Wednesday, December 30, 2009

Prorogation: the sequel

It's quite the record this Prime Minister is building for the history books. Prorogation may be a power a Prime Minister can exercise. Whether he or she should exercise it and the circumstances in which they do it, that's what distinguishes Mr. Harper from his predecessors. Twice within a year, Mr. Harper has chosen to run from facing the music. Run and hide Harper, that's for sure. The anti-democratic narrative Stephen Harper is building for himself is remarkable. There's a huge opening for a Government 2.0 platform.

But back to today's events, it's not about a lone incident of a detainee getting beaten by a shoe, as Stephen Taylor and Laurie Hawn and Harvie Andre would have you believe. That's part of the spin, minimizing the Afghan detainee issue. It's about the Prime Minister's actions here and now, in Canada. This Prime Minister and his timid followers are defying a Parliamentary order. That's virtually unprecedented and it won't go away because Stephen Harper is booking off for the Olympics in order to wave flags. It's not clear at this moment how that order will be pursued but it's there, sitting on the books and Stephen Harper has chosen to close down Parliament rather than deal with it. Those are the facts no matter what the spin is.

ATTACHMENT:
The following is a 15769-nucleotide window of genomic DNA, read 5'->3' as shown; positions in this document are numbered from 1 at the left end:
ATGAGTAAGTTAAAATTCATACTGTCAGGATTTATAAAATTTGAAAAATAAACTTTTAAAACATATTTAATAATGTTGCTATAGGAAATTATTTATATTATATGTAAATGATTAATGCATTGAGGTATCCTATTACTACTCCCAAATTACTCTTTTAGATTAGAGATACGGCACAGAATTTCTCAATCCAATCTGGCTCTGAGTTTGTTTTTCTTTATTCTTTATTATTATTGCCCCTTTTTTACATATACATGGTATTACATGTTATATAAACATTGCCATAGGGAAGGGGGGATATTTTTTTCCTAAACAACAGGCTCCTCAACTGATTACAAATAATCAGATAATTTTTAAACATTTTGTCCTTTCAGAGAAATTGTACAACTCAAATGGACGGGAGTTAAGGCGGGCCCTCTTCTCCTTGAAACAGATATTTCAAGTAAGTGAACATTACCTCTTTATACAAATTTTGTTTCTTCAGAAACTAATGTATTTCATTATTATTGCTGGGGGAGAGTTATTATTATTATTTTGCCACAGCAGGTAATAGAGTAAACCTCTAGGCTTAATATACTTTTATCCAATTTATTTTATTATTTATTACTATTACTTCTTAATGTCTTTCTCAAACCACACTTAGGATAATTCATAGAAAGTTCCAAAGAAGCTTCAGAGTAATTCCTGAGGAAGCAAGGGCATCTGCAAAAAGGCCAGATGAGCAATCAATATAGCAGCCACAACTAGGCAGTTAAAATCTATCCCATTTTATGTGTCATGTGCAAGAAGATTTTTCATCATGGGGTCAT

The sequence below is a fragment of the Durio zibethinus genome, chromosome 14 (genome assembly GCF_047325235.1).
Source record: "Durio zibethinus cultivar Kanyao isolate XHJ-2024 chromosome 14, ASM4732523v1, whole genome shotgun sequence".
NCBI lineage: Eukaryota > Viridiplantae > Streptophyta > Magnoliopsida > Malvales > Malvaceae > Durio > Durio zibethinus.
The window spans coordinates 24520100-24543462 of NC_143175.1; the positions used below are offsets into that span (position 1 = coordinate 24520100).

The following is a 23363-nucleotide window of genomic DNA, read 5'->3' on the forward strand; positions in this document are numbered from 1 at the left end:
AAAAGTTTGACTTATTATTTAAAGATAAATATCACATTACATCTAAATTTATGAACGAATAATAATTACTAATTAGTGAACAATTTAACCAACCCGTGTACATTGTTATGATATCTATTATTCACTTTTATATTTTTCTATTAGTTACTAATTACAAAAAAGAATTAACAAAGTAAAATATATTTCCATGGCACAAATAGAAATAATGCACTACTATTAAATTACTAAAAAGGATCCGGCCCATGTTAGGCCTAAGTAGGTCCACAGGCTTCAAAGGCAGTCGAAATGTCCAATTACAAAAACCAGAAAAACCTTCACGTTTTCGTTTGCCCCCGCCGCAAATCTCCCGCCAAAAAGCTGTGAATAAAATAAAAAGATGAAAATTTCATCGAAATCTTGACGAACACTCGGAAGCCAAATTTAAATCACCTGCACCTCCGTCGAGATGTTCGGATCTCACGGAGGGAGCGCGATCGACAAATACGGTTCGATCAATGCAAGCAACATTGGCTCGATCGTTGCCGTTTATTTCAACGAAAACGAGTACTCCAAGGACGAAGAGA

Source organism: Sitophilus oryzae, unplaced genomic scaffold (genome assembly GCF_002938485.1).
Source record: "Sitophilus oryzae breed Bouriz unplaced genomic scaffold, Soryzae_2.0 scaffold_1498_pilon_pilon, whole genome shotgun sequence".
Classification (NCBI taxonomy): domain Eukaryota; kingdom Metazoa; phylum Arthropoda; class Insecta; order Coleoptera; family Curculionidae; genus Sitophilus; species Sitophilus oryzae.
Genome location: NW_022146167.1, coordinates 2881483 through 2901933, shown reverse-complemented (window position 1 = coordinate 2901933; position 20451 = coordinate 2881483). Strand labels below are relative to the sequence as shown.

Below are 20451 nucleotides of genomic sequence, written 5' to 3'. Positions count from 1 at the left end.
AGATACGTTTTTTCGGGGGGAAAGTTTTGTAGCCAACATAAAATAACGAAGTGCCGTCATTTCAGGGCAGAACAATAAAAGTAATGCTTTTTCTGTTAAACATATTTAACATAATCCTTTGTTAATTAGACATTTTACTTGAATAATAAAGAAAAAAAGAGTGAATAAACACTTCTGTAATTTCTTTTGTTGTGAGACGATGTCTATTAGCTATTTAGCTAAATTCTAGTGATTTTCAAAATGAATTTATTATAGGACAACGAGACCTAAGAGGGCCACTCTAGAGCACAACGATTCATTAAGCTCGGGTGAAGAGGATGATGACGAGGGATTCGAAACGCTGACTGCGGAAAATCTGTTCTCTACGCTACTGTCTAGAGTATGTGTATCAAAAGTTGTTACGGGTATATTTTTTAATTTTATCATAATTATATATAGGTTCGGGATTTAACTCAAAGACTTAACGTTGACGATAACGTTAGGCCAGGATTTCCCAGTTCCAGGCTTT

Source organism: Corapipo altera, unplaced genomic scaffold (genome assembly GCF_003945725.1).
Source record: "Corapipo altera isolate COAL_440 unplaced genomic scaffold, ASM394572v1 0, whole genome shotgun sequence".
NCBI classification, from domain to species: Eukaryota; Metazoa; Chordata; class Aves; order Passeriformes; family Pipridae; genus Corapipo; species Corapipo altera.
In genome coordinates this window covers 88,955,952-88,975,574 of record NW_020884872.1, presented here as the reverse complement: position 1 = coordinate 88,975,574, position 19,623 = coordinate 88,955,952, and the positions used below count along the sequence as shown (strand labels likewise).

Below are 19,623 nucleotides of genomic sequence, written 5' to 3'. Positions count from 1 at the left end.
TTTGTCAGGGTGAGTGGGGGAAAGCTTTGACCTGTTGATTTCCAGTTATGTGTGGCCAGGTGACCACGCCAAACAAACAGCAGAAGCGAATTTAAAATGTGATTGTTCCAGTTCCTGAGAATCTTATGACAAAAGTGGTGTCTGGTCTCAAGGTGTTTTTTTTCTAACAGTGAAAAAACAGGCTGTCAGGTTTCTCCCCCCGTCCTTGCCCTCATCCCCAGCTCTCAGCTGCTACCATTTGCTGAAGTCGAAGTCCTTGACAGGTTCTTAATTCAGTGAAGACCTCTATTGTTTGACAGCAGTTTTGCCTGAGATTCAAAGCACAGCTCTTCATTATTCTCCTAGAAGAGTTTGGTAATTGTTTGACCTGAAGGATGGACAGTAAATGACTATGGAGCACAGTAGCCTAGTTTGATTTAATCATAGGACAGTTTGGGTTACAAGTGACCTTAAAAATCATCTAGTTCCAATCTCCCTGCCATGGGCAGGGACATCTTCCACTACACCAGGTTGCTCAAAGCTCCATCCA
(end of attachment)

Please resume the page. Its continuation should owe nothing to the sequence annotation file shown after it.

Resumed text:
Speaking of which, the political power of the Prime Minister as evidenced in polls is irrelevant to that basic parliamentary issue. It's a backdrop, sure, it always is when assessing Conservative actions, it's how they make their decisions rather than in the best interests of the nation. But within the halls of Parliament, contempt of an order is for Parliament to deal with, by its own rules. The fact that we have a government that chooses how to act on rule of law issues by their standing in the polls, that's an affront to the rule of law, yes. It's also an issue for the electorate to deal with in the future.

It's high times in Canadian politics, we have the spectacle of a Prime Minister that chooses to defy constitutional conventions, Parliamentary orders...because he has the grey room in parliamentary convention to do so and money and political power at his back.

We have to continue to work to defeat him, he's not good for the country, it's as simple as that.